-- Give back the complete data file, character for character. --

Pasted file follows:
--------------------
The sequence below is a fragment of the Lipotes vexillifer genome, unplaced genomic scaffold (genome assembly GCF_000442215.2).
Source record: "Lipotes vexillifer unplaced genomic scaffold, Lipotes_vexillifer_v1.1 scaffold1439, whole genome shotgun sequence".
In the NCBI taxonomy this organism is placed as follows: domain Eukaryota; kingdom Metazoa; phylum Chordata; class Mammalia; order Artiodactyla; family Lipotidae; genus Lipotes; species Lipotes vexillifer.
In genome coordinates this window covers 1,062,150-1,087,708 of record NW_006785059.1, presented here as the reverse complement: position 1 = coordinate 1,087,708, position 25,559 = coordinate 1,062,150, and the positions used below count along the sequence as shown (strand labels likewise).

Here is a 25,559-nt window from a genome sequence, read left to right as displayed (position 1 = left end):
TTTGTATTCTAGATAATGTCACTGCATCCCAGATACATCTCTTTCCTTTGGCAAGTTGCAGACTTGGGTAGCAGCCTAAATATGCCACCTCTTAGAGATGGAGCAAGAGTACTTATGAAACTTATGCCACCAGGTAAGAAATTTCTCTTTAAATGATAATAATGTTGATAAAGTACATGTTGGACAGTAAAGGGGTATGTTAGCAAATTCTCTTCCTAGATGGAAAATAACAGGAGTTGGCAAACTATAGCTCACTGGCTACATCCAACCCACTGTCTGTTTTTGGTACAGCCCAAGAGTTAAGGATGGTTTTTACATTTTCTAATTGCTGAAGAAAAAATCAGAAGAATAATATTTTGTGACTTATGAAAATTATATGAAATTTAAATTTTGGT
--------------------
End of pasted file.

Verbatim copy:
The sequence below is a fragment of the Lipotes vexillifer genome, unplaced genomic scaffold (genome assembly GCF_000442215.2).
Source record: "Lipotes vexillifer unplaced genomic scaffold, Lipotes_vexillifer_v1.1 scaffold1439, whole genome shotgun sequence".
In the NCBI taxonomy this organism is placed as follows: domain Eukaryota; kingdom Metazoa; phylum Chordata; class Mammalia; order Artiodactyla; family Lipotidae; genus Lipotes; species Lipotes vexillifer.
In genome coordinates this window covers 1,062,150-1,087,708 of record NW_006785059.1, presented here as the reverse complement: position 1 = coordinate 1,087,708, position 25,559 = coordinate 1,062,150, and the positions used below count along the sequence as shown (strand labels likewise).

Here is a 25,559-nt window from a genome sequence, read left to right as displayed (position 1 = left end):
TTTGTATTCTAGATAATGTCACTGCATCCCAGATACATCTCTTTCCTTTGGCAAGTTGCAGACTTGGGTAGCAGCCTAAATATGCCACCTCTTAGAGATGGAGCAAGAGTACTTATGAAACTTATGCCACCAGGTAAGAAATTTCTCTTTAAATGATAATAATGTTGATAAAGTACATGTTGGACAGTAAAGGGGTATGTTAGCAAATTCTCTTCCTAGATGGAAAATAACAGGAGTTGGCAAACTATAGCTCACTGGCTACATCCAACCCACTGTCTGTTTTTGGTACAGCCCAAGAGTTAAGGATGGTTTTTACATTTTCTAATTGCTGAAGAAAAAATCAGAAGAATAATATTTTGTGACTTATGAAAATTATATGAAATTTAAATTTTGGT